NEW YORK -- Fear not, New York Yankees fans, for Masahiro Tanaka has no plans to perform within the boundaries of Brian Cashman's conservative projection. A man who rents out a Boeing 787 Dreamliner on a whim, charters it for his wife, his toy poodle and a few fortunate others for the flight from snowy Tokyo to snowy New York, is a man who sees a lot of things when he looks into his mirror in the morning.
A No. 3 starter is not one of them.
"There weren't many [planes] to choose from," was Tanaka's explanation Tuesday -- through an interpreter -- of the $195,000 gift to himself after the nightmare commute to Narita Airport, reported to be in excess of eight hours. If he wanted to pitch for the biggest team in the biggest market, hey, why not touch down in the biggest available plane?
At the start of a Yankee Stadium news conference the team called its largest since Hideki Matsui's in Times Square in 2003 (take that, A-Rod, 2004), Cashman said he couldn't help but think on the drive in that the old man, George Steinbrenner, would've been proud of the occasion.
Chances are, the Boss would've been most proud of Tanaka's apparent opinion of himself. Steinbrenner ended up calling his own prized recruit, Hideki Irabu, a crude name after the advertised "Nolan Ryan of Japan" fizzled out, and the owner was never fun to be around when he suspected one of his pitchers didn't have the requisite fire to win in New York.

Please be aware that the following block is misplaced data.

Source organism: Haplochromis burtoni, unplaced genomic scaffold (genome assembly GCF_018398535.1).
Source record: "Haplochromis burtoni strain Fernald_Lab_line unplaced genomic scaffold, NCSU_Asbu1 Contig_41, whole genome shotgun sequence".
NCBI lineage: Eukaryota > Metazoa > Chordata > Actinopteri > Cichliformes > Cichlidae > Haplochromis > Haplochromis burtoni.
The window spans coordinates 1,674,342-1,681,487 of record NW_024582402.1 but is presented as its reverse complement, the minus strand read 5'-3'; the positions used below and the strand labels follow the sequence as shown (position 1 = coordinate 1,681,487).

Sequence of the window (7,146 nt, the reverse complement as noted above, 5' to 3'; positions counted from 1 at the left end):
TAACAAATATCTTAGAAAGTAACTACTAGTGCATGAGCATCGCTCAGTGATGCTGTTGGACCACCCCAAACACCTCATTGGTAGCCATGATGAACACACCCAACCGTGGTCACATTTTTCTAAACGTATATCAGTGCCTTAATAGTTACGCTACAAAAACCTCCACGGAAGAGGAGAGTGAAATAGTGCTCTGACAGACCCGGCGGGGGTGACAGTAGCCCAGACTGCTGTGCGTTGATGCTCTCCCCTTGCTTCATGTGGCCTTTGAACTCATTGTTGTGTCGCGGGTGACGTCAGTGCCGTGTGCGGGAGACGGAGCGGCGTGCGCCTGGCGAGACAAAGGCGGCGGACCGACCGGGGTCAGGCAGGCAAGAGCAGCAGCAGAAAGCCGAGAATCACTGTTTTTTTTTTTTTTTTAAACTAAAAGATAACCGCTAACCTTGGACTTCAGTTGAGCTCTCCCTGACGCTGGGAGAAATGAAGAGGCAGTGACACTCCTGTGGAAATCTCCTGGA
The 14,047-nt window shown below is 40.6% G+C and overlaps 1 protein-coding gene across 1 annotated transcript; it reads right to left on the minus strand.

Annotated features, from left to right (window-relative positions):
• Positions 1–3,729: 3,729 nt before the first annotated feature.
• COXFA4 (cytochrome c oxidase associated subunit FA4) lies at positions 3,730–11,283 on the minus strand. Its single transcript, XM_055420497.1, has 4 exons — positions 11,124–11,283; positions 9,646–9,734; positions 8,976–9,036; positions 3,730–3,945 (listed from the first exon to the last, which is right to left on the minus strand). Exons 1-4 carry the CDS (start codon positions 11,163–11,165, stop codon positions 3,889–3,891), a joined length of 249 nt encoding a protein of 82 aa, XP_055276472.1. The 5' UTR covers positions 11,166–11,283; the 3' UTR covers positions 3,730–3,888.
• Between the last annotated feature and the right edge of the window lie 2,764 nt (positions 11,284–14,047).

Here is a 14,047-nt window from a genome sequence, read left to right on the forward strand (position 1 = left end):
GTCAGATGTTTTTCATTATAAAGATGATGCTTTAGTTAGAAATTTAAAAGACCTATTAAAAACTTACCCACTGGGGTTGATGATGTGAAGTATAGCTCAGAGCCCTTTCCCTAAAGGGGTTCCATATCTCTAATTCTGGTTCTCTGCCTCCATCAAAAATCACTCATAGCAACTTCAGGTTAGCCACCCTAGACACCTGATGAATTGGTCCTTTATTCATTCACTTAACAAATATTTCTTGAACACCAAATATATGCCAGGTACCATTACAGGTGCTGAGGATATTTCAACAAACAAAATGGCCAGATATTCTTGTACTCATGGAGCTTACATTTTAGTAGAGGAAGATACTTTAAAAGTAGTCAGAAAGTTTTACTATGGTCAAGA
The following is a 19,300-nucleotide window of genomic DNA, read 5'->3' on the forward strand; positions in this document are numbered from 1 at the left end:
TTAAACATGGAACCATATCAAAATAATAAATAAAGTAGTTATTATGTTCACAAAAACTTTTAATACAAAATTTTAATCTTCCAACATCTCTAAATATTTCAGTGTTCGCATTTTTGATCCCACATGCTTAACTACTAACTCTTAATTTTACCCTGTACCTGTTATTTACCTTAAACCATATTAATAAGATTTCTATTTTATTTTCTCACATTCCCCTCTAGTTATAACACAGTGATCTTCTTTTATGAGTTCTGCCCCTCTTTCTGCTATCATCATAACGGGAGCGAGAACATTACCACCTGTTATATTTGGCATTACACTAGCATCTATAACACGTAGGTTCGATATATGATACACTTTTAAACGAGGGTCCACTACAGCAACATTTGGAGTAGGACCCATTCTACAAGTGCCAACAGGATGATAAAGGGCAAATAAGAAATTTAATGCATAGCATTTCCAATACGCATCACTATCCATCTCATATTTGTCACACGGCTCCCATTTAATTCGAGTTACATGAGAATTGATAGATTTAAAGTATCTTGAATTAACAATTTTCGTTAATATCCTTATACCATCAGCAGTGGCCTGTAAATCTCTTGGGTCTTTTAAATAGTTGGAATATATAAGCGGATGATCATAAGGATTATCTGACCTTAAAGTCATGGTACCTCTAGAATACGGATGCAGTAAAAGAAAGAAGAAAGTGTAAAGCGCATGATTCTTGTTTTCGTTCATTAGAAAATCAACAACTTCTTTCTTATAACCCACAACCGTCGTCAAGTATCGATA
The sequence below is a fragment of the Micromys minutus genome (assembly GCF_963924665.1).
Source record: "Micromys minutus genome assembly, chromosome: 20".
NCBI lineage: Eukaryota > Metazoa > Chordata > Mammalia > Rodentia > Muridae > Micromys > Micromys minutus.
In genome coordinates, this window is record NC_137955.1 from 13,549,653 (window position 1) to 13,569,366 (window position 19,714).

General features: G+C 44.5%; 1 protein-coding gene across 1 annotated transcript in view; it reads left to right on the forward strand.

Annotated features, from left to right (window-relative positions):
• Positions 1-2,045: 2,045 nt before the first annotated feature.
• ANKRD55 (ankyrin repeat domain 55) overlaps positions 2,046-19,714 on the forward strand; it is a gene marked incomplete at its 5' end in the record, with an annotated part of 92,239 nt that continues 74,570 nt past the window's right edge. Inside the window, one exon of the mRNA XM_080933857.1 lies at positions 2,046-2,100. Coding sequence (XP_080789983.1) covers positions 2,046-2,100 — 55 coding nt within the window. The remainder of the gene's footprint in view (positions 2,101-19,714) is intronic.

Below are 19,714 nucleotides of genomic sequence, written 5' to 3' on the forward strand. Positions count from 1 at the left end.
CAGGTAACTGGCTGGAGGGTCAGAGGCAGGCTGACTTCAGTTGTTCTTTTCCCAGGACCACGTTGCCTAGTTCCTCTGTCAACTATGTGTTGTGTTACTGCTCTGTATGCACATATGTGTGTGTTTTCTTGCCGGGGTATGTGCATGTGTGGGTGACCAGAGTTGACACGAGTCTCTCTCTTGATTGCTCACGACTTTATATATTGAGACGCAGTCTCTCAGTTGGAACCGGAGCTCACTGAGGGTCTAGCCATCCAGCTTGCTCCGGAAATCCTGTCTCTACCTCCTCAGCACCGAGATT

But at 25, coming off a 24-0 season back home, Tanaka projects no such vibe of uncertainty. The Yankees delegation that met with him on the recruiting trip to Los Angeles came away thinking the right-hander planned on being something beyond the ace of the staff.
"The way he talked," team president Randy Levine said, "it was clear that he wants to be the best, that he wants to prove he's one of the greatest pitchers in the world. He didn't say it in an arrogant way, just in a confident way. And that's why he wanted to come here."
Tanaka wasn't going to say it in any language at the Stadium, but he has no interest in being what Cashman called him Friday on ESPN Radio -- "a solid, potential No. 3 starter." Asked if he considered himself an ace, Tanaka said, "Being an ace is something that ... other people label. Basically, what I just want to do is go out there and compete and do my best."
Only Tanaka said plenty more with his grand entrance at JFK than he could in his first comments in a Yankees jersey and cap. Landing in his outsized Japan Airlines jet, Tanaka was as inconspicuous as a Wild West cowboy barreling through the swinging doors of a saloon. Now it's time to start firing away and, frankly, to start the process of taking CC Sabathia's job.
Some teams competing against the Yankees for Tanaka's services assured him he could "transition" into their rotations. "He didn't like that," Levine said. "He wanted to take the ball on Day 1, and that told us a lot about him."